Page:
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Pandanus, People and Photography

May 15, 2010

By Augustine Mathews

Have you noticed that cork-screw palms are the latest and greatest thing in modern garden design? On our recent trip to Kingfisher Bay Resort on Fraser Island we found out that love for these wondrous plants is not a modern thing.Ranger Jermaine, our very knowledgeable guide on the K’gari walk at Kingfisher Bay told us of the marvels that the pandanus plant “Pandanus tectorius”. For the Butchulla people who are the traditional Aboriginal people of the Fraser Coast region, the pandanus was both a blessing and a curse.

The ripe pods of the pandanus can provide a delicious treat for those that know how to get at it. Unfortunately this is one of those times where moderation is the key and Jermaine tells an amusing story of his Uncle eating too much and ending up trapped on the toilet for lengthy periods. Thankfully, as he explained, the blessing part then comes into play.

This marvellous palm provides its own cure. When eaten, the base of the pandanus leaf has a stomach calmative that can relieve the effects of over-indulgence in the fruit, a fact his Uncle fortunately knew of. What a lucky fellow and what a clever plant.

Not only is this a fantastic palm to grace the most modern of homes it is also an important plant in the indigenous culture of Fraser Island. Love them or hate them, cork screw pines are an ancient reminder of how all things old are new again.

22 year old Ranger Jermaine is a direct descendant of the Butchulla people. He’s an energetic and dedicated young man and his knowledge of bush tucker and medicine has been passed down through the generations. He now glows at the opportunity to be sharing this with others on his beloved island.

So what has this got to do with photography? Well some of you may have heard my line, ‘I don’t do people.’

And yes that has been a fact, but since commencing work with Bluedog I don’t often get a choice. From my first assignment when Danielle would not tell me what we were doing till she had me in the car and we were driving, ‘you have to do 12 individual portraits for a website’ (yes it was a trap and I fell right into it) I have learnt a great deal.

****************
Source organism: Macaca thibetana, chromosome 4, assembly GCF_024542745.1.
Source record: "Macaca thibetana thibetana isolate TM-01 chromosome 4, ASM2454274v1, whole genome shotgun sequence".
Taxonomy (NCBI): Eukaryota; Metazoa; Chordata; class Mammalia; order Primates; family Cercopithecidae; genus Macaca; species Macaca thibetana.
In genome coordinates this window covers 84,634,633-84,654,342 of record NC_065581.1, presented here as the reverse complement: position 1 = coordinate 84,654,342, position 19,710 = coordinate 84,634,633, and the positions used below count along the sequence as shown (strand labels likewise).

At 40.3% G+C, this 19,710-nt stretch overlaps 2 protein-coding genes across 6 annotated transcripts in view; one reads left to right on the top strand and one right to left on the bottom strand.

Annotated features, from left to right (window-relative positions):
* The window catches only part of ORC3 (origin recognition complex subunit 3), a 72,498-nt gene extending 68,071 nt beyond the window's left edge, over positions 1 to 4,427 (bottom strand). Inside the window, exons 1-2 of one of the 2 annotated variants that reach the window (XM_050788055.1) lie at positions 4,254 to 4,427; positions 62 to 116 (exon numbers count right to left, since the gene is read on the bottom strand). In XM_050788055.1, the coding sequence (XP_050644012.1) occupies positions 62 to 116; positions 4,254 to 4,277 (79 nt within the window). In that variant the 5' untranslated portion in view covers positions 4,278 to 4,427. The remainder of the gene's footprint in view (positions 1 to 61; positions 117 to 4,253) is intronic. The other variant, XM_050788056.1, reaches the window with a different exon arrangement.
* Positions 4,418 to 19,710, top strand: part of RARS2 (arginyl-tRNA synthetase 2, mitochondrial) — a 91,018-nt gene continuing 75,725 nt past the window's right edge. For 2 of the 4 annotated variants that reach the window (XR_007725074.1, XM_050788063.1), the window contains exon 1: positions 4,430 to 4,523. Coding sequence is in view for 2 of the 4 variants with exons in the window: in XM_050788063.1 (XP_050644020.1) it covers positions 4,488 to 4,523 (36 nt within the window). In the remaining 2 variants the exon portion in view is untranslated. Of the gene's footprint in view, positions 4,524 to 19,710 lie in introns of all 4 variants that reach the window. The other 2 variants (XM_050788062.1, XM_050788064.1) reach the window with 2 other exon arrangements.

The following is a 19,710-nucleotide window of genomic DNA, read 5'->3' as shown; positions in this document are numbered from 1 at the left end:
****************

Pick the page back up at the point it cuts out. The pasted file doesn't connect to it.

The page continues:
Working with people is not easy. They talk, move, fidget, itch and scratch. Since then I have been on more assignments with Danielle where we have had to meet people and within half an hour take a character portrait – this I can say is not easy but a task I have readily taken on. It’s a whole new ball game when there is a commissioning magazine or a corporate client at the end of the line, each use to Danielle’s high quality capture.

I watch her engage the person, befriend them and be truly interested in what they are doing. She has usually done her research and knows something about them though on this trip to Fraser with Danielle I saw her meet and photograph people she had never heard of and still manage a terrific image. That is a knack, a true talent and one I intend to perfect very quickly.

The experience of working with Danielle on jobs such as these has made me a better photographer on all levels. Being thrust the camera and being told you are doing this image is daunting. Not only is the lighting and the pressure of getting that shot a challenge, the biggest player on my nerves has been Danielle by my side. However she encourages me, pushes me (sometimes physically – that is to get in closer and ‘cut the crap’) to do better and I can now see that in my people images. So do I still do people? That depends. I have to honest here Danielle and to the rest of the Bluedog team if it means travel count me in!

All plant material in the National Park is protected, so look but do not pick. Always be careful sampling bush tucker as many plants contain harmful toxins. If any doubt about a plant do not eat it.

The Bluedog-Kingfisher Bay Resort Fraser Island Photography Tours are a wonderful way to meet the rangers, hear stories and capture images of this internationally recognised environment – the world’s largest sand island. The tour showcases the best that Fraser Island and Kingfisher Bay Resort while concentrating on the photographic skills that go along with such a great adventure. Click for more information on this fabulous tour.

Capturing the true personality of a person, their characteristics, and their qualities after a short meeting is not easy.
Here what I wanted to capture was Jermaine’s cheeky smile,
his love of the island and his heritage.
Image by Augustine Mathews

I am really interested- thanks Danielle.
Not sure why the whole image is not loading but after 3 attempts I am giving up :)
Image by Danielle Lancaster

Without a doubt the most famous and photographed Pandanus
on Fraser Island.
Image by Danielle Lancaster

Nicky gets in close on the amazing Pandanus root system during a
Bluedog-Kingfisher Bay Photography Tour.
Image by Danielle Lancaster

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